In The New York Times today is an article, “For-Profit Colleges Accused of Fraud Still Receive U.S. Funds.” Exploitation of the failed student loan programs (failed, that is, in terms of protection against fraud by for-profits) continues, the Times says, even in the face of an Education Department crackdown on “bad actors.” The article claims:
The career training and for-profit college industry has been accused in recent years of preying on the poor, veterans and minorities by charging exorbitant fees for degrees that mostly fail to deliver promised skills and jobs. Without government funds, which account for the overwhelming bulk of revenue, few of these institutions could attract students or stay in business.
Making educational institutions into profit centers is never a good idea, neither in higher education nor in k-12. Schools need stability of a sort that the risks and attractions of the marketplace cannot provide. They need respect for students and teachers that is never completely given to customers and employees—respect, in business, is reserved primarily for profits.
The article continues, “Despite stepped-up scrutiny, hundreds of schools that have failed regulatory standards or been accused of violating legal statutes are still hauling in billions of dollars of government funds.” The people behind these “businesses” have a great deal of clout with government, just as does the charter-school “industry.” Kaplan University, for example, is owned by the Washington Post Co.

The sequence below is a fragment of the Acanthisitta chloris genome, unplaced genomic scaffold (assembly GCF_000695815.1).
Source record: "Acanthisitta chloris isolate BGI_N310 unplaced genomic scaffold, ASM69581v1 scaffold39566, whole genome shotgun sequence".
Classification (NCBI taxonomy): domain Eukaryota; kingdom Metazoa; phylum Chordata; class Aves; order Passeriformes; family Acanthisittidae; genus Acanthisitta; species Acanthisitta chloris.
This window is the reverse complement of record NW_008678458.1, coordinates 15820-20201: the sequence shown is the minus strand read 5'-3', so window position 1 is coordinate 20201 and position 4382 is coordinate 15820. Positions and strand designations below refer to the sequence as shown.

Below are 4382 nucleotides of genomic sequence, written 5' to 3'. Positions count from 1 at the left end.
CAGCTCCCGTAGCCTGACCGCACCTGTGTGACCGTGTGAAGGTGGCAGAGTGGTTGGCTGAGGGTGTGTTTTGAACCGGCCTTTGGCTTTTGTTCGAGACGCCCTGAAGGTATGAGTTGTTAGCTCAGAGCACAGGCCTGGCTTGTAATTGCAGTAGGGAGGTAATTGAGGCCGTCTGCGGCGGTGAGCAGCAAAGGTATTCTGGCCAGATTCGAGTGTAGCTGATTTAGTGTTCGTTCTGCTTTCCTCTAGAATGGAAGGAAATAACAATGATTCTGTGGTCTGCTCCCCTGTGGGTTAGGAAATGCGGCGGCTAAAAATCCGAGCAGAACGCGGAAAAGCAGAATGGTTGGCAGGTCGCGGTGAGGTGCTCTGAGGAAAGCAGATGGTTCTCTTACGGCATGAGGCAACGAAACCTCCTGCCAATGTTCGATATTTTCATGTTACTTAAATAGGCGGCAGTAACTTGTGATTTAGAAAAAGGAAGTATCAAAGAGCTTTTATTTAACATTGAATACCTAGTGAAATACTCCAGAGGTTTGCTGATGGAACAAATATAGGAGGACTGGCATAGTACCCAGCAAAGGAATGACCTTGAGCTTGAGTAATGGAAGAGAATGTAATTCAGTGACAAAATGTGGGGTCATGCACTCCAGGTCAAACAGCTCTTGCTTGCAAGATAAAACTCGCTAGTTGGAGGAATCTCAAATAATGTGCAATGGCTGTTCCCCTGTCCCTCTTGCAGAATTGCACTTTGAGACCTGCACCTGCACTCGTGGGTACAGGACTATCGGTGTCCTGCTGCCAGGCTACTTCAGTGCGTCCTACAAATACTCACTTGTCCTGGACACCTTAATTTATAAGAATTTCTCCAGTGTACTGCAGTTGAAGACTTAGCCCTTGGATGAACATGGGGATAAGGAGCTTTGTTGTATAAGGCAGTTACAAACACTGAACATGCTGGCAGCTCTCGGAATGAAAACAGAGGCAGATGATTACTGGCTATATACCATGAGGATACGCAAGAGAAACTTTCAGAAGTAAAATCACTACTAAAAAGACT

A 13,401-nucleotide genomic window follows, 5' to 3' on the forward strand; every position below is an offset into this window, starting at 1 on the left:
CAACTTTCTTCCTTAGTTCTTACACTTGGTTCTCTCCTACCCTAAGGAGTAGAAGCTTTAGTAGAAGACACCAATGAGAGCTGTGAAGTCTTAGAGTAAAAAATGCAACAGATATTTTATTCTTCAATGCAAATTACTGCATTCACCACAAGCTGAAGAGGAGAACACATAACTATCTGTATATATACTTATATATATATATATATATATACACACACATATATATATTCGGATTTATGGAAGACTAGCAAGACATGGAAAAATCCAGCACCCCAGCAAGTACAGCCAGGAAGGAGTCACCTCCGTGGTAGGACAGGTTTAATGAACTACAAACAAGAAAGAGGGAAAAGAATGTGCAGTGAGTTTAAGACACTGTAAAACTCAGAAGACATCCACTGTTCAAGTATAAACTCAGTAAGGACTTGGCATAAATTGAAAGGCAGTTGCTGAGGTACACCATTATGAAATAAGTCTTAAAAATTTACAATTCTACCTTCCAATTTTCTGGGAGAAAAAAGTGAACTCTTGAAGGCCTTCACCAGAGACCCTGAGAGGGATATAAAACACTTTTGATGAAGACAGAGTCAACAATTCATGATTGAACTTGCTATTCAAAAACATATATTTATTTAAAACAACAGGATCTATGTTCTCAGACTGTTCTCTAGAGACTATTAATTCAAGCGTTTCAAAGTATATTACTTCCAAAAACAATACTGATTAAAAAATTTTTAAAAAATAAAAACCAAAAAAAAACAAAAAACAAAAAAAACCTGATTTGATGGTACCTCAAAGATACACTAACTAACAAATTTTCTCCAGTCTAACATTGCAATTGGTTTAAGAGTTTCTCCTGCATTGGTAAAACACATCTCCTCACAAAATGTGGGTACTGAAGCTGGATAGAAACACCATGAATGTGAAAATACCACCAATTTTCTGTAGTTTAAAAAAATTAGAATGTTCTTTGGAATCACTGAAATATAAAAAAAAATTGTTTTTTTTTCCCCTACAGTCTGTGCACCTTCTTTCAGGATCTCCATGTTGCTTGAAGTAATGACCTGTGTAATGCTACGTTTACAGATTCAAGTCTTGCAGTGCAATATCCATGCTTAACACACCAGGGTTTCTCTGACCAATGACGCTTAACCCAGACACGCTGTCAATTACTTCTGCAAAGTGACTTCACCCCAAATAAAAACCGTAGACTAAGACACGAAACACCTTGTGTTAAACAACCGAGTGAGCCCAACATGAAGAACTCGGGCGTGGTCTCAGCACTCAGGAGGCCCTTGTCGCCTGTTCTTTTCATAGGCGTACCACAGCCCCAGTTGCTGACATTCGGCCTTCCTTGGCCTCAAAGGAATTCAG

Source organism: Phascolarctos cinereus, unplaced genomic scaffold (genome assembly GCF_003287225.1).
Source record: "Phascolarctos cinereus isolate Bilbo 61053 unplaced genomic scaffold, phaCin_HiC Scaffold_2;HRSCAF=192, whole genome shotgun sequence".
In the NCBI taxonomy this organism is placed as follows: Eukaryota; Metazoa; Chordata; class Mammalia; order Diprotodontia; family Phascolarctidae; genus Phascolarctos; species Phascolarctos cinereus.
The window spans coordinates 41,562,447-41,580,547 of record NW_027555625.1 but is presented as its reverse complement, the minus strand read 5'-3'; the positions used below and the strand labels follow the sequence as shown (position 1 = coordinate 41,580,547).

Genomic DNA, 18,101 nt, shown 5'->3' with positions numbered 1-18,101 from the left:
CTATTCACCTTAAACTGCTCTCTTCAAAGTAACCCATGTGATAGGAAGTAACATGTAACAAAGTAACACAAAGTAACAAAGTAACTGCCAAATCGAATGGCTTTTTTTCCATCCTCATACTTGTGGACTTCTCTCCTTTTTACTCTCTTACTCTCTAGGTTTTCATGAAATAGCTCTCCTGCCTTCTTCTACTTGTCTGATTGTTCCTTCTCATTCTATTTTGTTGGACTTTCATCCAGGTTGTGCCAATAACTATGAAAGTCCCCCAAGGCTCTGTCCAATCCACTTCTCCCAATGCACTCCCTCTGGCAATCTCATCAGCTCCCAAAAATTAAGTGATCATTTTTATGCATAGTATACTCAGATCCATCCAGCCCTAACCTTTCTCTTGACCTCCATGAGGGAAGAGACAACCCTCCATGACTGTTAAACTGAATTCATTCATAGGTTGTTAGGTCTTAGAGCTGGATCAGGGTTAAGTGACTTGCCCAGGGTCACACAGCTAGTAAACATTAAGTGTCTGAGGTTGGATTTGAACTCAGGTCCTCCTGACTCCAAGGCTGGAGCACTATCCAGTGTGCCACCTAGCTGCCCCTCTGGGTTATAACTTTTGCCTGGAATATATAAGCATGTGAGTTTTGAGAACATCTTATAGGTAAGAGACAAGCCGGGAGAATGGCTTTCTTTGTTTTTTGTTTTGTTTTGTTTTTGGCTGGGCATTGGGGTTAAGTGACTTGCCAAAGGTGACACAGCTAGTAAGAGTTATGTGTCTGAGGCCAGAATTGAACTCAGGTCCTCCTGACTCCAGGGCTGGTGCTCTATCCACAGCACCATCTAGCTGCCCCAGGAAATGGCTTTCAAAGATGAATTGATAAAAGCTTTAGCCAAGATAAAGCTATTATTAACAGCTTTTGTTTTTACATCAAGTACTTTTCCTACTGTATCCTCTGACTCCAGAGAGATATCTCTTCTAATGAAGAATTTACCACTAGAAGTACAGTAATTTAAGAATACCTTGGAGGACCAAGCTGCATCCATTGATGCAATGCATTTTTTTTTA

One of the ironies of the article is this:
The continuing flow of money illustrates the quandary facing federal education officials. On one hand, they are trying to protect taxpayer funds and prevent students from falling deeply into debt without anything to show for it. On the other, they must avoid running roughshod over private for-profit schools that have not been found guilty of wrongdoing.
Must? A blanket moratorium would be the best protection for students and for everyone else invested in real education—as opposed to purchased “diplomas.” The schools complain that it’s a few bad apples causing the problem, but the underlying structure of for-profit educational enterprises invites corruption and exploitation, especially when there is federal money easily available in a form that absolves the enterprises, for the most part, from consequences (though that, we see, is changing).
There’s a war going on right now over the future of American education at all levels—and anyone not already aware of it simply does not care. We’ve had a number of posts about some of the skirmishes recently, one about charter-school shenanigans at the Department of Education, another about the real reasons for charter schools, and another about Connecticut Governor Daniel Malloy, the Democratic Scott Walker, who had proposed an anti-union proposal concerning Connecticut State University.
Those attempting to wrest control of education from the public often style themselves as “reformers” out to stop featherbedding unions and to expel incompetent teachers. The reality, though, is that corporation moguls, having taken note of the huge amounts of money involved in education, have created the image of an education “crisis” in order to gather some of that money into their coffers.
For a long time, it looked as though they were winning. Today, that seems to be starting to change.